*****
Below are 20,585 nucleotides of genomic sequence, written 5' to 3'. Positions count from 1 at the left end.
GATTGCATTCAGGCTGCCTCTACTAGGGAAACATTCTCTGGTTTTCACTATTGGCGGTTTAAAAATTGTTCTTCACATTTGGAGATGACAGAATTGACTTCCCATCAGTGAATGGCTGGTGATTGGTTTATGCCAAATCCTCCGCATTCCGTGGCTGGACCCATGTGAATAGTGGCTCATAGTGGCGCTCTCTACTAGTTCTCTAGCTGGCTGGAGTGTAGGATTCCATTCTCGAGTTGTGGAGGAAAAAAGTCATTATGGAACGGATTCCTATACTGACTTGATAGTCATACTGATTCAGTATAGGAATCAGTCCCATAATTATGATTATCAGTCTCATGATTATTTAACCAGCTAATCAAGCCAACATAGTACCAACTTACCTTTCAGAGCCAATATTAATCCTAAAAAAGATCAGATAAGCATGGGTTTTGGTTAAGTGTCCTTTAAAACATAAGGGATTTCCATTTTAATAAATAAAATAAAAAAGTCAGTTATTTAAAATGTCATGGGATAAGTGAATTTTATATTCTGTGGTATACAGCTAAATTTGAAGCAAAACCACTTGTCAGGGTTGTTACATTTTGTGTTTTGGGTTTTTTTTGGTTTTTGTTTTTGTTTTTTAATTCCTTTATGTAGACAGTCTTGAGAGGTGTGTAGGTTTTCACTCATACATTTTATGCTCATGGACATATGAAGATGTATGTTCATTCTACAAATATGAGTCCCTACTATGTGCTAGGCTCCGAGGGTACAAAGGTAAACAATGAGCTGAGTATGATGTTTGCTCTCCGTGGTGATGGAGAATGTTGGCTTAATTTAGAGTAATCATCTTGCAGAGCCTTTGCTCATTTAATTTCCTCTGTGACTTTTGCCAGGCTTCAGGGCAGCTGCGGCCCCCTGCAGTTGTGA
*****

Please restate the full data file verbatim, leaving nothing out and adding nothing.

Below are 20,585 nucleotides of genomic sequence, written 5' to 3'. Positions count from 1 at the left end.
GATTGCATTCAGGCTGCCTCTACTAGGGAAACATTCTCTGGTTTTCACTATTGGCGGTTTAAAAATTGTTCTTCACATTTGGAGATGACAGAATTGACTTCCCATCAGTGAATGGCTGGTGATTGGTTTATGCCAAATCCTCCGCATTCCGTGGCTGGACCCATGTGAATAGTGGCTCATAGTGGCGCTCTCTACTAGTTCTCTAGCTGGCTGGAGTGTAGGATTCCATTCTCGAGTTGTGGAGGAAAAAAGTCATTATGGAACGGATTCCTATACTGACTTGATAGTCATACTGATTCAGTATAGGAATCAGTCCCATAATTATGATTATCAGTCTCATGATTATTTAACCAGCTAATCAAGCCAACATAGTACCAACTTACCTTTCAGAGCCAATATTAATCCTAAAAAAGATCAGATAAGCATGGGTTTTGGTTAAGTGTCCTTTAAAACATAAGGGATTTCCATTTTAATAAATAAAATAAAAAAGTCAGTTATTTAAAATGTCATGGGATAAGTGAATTTTATATTCTGTGGTATACAGCTAAATTTGAAGCAAAACCACTTGTCAGGGTTGTTACATTTTGTGTTTTGGGTTTTTTTTGGTTTTTGTTTTTGTTTTTTAATTCCTTTATGTAGACAGTCTTGAGAGGTGTGTAGGTTTTCACTCATACATTTTATGCTCATGGACATATGAAGATGTATGTTCATTCTACAAATATGAGTCCCTACTATGTGCTAGGCTCCGAGGGTACAAAGGTAAACAATGAGCTGAGTATGATGTTTGCTCTCCGTGGTGATGGAGAATGTTGGCTTAATTTAGAGTAATCATCTTGCAGAGCCTTTGCTCATTTAATTTCCTCTGTGACTTTTGCCAGGCTTCAGGGCAGCTGCGGCCCCCTGCAGTTGTGA